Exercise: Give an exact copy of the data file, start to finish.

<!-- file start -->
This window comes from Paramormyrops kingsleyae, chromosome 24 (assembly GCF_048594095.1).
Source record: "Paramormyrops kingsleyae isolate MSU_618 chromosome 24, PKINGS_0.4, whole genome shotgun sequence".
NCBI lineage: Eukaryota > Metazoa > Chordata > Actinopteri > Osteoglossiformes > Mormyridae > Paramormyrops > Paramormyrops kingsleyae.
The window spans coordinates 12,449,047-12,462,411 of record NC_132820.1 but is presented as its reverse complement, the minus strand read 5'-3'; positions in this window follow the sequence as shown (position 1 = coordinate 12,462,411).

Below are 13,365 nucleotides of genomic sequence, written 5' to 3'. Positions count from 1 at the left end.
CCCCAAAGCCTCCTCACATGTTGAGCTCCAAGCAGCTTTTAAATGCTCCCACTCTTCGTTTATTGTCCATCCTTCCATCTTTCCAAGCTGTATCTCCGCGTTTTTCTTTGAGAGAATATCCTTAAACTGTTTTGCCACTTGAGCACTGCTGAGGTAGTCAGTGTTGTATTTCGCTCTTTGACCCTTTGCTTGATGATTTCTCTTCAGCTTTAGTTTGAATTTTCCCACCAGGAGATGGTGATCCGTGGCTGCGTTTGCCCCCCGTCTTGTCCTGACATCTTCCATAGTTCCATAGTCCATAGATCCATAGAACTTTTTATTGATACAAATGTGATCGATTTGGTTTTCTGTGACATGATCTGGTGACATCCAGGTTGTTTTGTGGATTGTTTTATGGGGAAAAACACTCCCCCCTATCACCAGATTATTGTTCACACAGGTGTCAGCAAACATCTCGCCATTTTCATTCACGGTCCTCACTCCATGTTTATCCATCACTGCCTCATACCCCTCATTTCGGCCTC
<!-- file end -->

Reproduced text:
This window comes from Paramormyrops kingsleyae, chromosome 24 (assembly GCF_048594095.1).
Source record: "Paramormyrops kingsleyae isolate MSU_618 chromosome 24, PKINGS_0.4, whole genome shotgun sequence".
NCBI lineage: Eukaryota > Metazoa > Chordata > Actinopteri > Osteoglossiformes > Mormyridae > Paramormyrops > Paramormyrops kingsleyae.
The window spans coordinates 12,449,047-12,462,411 of record NC_132820.1 but is presented as its reverse complement, the minus strand read 5'-3'; positions in this window follow the sequence as shown (position 1 = coordinate 12,462,411).

Below are 13,365 nucleotides of genomic sequence, written 5' to 3'. Positions count from 1 at the left end.
CCCCAAAGCCTCCTCACATGTTGAGCTCCAAGCAGCTTTTAAATGCTCCCACTCTTCGTTTATTGTCCATCCTTCCATCTTTCCAAGCTGTATCTCCGCGTTTTTCTTTGAGAGAATATCCTTAAACTGTTTTGCCACTTGAGCACTGCTGAGGTAGTCAGTGTTGTATTTCGCTCTTTGACCCTTTGCTTGATGATTTCTCTTCAGCTTTAGTTTGAATTTTCCCACCAGGAGATGGTGATCCGTGGCTGCGTTTGCCCCCCGTCTTGTCCTGACATCTTCCATAGTTCCATAGTCCATAGATCCATAGAACTTTTTATTGATACAAATGTGATCGATTTGGTTTTCTGTGACATGATCTGGTGACATCCAGGTTGTTTTGTGGATTGTTTTATGGGGAAAAACACTCCCCCCTATCACCAGATTATTGTTCACACAGGTGTCAGCAAACATCTCGCCATTTTCATTCACGGTCCTCACTCCATGTTTATCCATCACTGCCTCATACCCCTCATTTCGGCCTC